Until next time then X

Posted by Peter.Moules 08:57 Archived in Luxembourg Tagged luxembourg Comments (0)

Montenegro & Bosnia

sunny 30 °C


Medieval Montenegrin towns lit up the hillside as we wound our way through the Bay of Kotor towards Prcanj, a seemingly never-ending settlement on the southern Adriatic. Our SUV clattered along the narrow strips of tarmac, pausing frequently to let the more appropriate sized cars inch past. This people carrier was fast becoming an unfortunate 'upgrade' on the diminutive Vauxhall Corsa I had specifically reserved in order to make light of Montenegro’s country lanes.

Unhelpfully, Prcanj (we had still not worked out how to pronounce it) does not have any street names. We soon discovered, however, that if you are on the wrong street, the police will soon pull you over and make sure you try your luck elsewhere.

The following morning we headed into town. Ava was full of beans and I was routinely checking BBC Sport while wondering, as a Brit is entitled to do, whether it was hot enough yet to start whingeing about the heat I had paid to walk under.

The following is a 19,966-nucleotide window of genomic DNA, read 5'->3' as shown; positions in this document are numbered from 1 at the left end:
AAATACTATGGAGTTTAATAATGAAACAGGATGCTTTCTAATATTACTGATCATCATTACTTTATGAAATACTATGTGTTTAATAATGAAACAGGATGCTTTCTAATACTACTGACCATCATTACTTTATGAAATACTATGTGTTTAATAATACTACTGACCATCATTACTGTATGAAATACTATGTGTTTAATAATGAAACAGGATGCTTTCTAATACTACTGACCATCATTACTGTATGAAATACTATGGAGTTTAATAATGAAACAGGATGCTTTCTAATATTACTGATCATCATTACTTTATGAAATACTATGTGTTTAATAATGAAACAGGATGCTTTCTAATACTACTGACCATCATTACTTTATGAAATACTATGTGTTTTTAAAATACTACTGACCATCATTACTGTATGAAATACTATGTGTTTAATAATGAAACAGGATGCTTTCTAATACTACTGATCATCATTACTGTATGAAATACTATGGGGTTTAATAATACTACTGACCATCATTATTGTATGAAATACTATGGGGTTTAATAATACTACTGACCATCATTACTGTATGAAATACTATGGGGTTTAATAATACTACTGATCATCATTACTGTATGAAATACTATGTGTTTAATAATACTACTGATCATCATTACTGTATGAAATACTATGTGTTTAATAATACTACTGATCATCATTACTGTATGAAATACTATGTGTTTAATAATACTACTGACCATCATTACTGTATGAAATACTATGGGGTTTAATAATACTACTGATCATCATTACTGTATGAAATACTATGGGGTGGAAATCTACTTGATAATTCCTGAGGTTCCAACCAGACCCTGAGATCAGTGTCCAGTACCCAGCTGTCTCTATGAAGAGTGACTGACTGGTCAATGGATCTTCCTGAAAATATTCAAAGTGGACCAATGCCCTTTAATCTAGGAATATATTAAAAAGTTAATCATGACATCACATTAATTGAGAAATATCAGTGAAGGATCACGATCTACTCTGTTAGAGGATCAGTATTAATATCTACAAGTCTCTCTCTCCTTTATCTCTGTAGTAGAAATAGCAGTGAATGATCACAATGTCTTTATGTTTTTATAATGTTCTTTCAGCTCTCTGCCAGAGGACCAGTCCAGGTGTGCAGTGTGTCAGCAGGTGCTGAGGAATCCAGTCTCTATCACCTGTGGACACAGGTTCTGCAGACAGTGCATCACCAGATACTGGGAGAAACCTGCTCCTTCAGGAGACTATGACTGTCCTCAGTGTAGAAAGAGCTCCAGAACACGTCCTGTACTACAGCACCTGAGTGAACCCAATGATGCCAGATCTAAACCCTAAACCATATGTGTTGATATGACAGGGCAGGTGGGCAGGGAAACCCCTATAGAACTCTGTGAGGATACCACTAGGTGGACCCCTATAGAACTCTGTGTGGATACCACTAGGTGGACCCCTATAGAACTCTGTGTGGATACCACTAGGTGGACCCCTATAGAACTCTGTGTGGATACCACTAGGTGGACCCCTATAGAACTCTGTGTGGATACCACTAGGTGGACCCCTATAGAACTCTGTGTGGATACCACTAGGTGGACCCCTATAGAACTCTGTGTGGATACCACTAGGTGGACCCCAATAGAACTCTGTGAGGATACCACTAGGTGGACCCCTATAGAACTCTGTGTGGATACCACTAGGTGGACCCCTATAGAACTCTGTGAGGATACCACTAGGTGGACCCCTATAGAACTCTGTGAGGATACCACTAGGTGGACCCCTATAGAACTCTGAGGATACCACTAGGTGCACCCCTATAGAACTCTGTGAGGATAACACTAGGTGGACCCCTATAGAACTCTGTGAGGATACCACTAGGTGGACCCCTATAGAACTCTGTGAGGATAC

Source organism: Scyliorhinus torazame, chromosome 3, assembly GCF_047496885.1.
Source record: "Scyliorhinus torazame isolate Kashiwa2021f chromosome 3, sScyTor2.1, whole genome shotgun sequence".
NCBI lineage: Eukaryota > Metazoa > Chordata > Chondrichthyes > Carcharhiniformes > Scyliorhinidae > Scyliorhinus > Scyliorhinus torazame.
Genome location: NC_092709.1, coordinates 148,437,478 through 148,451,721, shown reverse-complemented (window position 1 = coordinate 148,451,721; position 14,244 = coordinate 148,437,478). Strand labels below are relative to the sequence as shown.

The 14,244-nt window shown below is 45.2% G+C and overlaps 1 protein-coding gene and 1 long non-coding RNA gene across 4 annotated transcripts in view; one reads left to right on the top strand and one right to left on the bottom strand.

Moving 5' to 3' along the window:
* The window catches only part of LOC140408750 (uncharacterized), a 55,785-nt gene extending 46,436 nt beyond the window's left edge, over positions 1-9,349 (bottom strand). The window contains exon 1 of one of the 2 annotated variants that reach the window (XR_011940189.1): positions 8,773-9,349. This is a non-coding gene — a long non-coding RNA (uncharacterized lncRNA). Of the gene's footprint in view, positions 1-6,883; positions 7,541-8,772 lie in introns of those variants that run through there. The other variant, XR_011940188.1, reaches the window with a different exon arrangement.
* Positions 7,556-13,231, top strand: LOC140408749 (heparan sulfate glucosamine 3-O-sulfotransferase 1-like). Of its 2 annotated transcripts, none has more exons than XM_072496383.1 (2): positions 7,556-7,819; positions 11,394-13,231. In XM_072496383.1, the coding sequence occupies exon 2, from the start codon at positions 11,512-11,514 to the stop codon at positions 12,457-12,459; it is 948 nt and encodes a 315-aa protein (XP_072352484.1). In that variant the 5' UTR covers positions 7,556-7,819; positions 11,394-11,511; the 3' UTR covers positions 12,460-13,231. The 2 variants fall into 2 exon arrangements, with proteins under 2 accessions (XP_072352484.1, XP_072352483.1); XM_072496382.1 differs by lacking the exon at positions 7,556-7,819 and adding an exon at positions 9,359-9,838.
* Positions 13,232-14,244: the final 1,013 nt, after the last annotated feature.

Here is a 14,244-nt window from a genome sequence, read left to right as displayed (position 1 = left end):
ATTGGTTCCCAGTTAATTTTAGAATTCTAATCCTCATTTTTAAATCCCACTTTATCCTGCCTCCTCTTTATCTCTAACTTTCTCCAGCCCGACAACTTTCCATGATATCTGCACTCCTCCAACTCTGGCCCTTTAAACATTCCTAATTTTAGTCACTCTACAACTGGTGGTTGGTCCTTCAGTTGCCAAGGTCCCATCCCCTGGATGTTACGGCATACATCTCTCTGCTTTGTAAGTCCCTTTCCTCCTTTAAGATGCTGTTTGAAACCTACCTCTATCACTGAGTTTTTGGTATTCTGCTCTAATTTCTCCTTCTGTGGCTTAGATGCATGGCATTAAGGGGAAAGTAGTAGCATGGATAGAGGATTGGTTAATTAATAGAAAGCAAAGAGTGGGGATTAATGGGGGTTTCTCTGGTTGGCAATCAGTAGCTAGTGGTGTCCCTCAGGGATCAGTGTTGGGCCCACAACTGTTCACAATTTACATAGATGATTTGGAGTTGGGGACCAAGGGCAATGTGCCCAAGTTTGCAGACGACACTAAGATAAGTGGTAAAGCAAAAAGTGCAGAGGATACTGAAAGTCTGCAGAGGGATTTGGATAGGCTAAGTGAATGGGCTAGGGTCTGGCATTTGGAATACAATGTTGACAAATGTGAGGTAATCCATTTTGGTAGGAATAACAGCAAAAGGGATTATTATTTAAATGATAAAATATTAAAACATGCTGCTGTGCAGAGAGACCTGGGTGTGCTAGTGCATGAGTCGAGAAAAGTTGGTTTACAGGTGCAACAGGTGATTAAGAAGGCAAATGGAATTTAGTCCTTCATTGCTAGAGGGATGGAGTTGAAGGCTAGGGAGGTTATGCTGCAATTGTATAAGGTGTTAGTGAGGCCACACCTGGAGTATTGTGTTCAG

As we passed a rental agency, I spotted a clipping in the window advertising a motor boat. Thinking back, the last boat I had been on had been a banana boat. It had crashed a number of times and I had been entirely complicit in its crashing. I would go as far as to say that crashing a banana boat was hilarious. My only other experiences of boating had been as a passenger on the Dover to Calais ferry, and watching Steven Seagal put an entire navy to the sword in Under Siege.

Still, the boat owner did not need to know this. In fact, when asked whether I had any experience with boats, what should have sounded like "absolutely no idea how to drive/ steer/ pilot one mate" actually came out of my mouth as a semi-convincing "yeah, a bit, yeah." One ten second safety talk later we were away, motoring out into the bay to mix it with hulking ferries and fishing boats.